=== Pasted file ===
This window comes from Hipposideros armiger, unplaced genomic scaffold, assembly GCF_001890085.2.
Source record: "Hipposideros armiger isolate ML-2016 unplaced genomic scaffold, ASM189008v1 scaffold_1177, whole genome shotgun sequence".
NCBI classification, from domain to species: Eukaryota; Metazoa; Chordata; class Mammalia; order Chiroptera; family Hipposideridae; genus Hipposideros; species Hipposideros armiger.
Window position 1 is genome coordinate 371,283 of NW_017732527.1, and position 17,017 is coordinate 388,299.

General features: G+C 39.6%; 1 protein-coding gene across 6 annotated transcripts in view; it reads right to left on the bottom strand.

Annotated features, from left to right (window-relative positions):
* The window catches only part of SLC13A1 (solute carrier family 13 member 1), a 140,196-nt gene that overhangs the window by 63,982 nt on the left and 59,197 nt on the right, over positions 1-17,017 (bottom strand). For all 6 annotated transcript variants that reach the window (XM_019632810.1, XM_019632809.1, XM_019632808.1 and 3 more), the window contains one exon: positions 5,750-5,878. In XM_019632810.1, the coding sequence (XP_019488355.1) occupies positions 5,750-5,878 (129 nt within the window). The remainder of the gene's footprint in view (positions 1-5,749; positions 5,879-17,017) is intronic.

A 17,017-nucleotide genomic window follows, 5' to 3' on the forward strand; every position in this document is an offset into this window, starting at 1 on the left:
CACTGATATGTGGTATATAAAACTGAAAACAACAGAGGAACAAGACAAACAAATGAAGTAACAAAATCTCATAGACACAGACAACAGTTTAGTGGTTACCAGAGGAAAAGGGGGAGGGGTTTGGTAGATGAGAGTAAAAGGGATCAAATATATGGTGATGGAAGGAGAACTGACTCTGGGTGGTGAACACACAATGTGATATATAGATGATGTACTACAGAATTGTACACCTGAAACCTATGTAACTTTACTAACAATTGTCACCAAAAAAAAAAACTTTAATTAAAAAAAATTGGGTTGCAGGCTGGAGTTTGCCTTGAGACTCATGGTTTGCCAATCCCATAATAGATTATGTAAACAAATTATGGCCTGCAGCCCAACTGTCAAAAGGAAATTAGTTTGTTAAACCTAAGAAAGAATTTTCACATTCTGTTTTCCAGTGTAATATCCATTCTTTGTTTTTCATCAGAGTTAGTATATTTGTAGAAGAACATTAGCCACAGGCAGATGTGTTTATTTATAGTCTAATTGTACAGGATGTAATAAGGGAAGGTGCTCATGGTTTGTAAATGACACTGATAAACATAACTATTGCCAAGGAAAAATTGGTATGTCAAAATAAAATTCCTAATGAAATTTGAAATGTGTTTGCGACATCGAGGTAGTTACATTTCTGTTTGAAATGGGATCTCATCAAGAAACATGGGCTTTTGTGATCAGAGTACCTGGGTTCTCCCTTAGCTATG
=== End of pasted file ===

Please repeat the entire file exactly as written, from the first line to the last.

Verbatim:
This window comes from Hipposideros armiger, unplaced genomic scaffold, assembly GCF_001890085.2.
Source record: "Hipposideros armiger isolate ML-2016 unplaced genomic scaffold, ASM189008v1 scaffold_1177, whole genome shotgun sequence".
NCBI classification, from domain to species: Eukaryota; Metazoa; Chordata; class Mammalia; order Chiroptera; family Hipposideridae; genus Hipposideros; species Hipposideros armiger.
Window position 1 is genome coordinate 371,283 of NW_017732527.1, and position 17,017 is coordinate 388,299.

General features: G+C 39.6%; 1 protein-coding gene across 6 annotated transcripts in view; it reads right to left on the bottom strand.

Annotated features, from left to right (window-relative positions):
* The window catches only part of SLC13A1 (solute carrier family 13 member 1), a 140,196-nt gene that overhangs the window by 63,982 nt on the left and 59,197 nt on the right, over positions 1-17,017 (bottom strand). For all 6 annotated transcript variants that reach the window (XM_019632810.1, XM_019632809.1, XM_019632808.1 and 3 more), the window contains one exon: positions 5,750-5,878. In XM_019632810.1, the coding sequence (XP_019488355.1) occupies positions 5,750-5,878 (129 nt within the window). The remainder of the gene's footprint in view (positions 1-5,749; positions 5,879-17,017) is intronic.

A 17,017-nucleotide genomic window follows, 5' to 3' on the forward strand; every position in this document is an offset into this window, starting at 1 on the left:
CACTGATATGTGGTATATAAAACTGAAAACAACAGAGGAACAAGACAAACAAATGAAGTAACAAAATCTCATAGACACAGACAACAGTTTAGTGGTTACCAGAGGAAAAGGGGGAGGGGTTTGGTAGATGAGAGTAAAAGGGATCAAATATATGGTGATGGAAGGAGAACTGACTCTGGGTGGTGAACACACAATGTGATATATAGATGATGTACTACAGAATTGTACACCTGAAACCTATGTAACTTTACTAACAATTGTCACCAAAAAAAAAAACTTTAATTAAAAAAAATTGGGTTGCAGGCTGGAGTTTGCCTTGAGACTCATGGTTTGCCAATCCCATAATAGATTATGTAAACAAATTATGGCCTGCAGCCCAACTGTCAAAAGGAAATTAGTTTGTTAAACCTAAGAAAGAATTTTCACATTCTGTTTTCCAGTGTAATATCCATTCTTTGTTTTTCATCAGAGTTAGTATATTTGTAGAAGAACATTAGCCACAGGCAGATGTGTTTATTTATAGTCTAATTGTACAGGATGTAATAAGGGAAGGTGCTCATGGTTTGTAAATGACACTGATAAACATAACTATTGCCAAGGAAAAATTGGTATGTCAAAATAAAATTCCTAATGAAATTTGAAATGTGTTTGCGACATCGAGGTAGTTACATTTCTGTTTGAAATGGGATCTCATCAAGAAACATGGGCTTTTGTGATCAGAGTACCTGGGTTCTCCCTTAGCTATG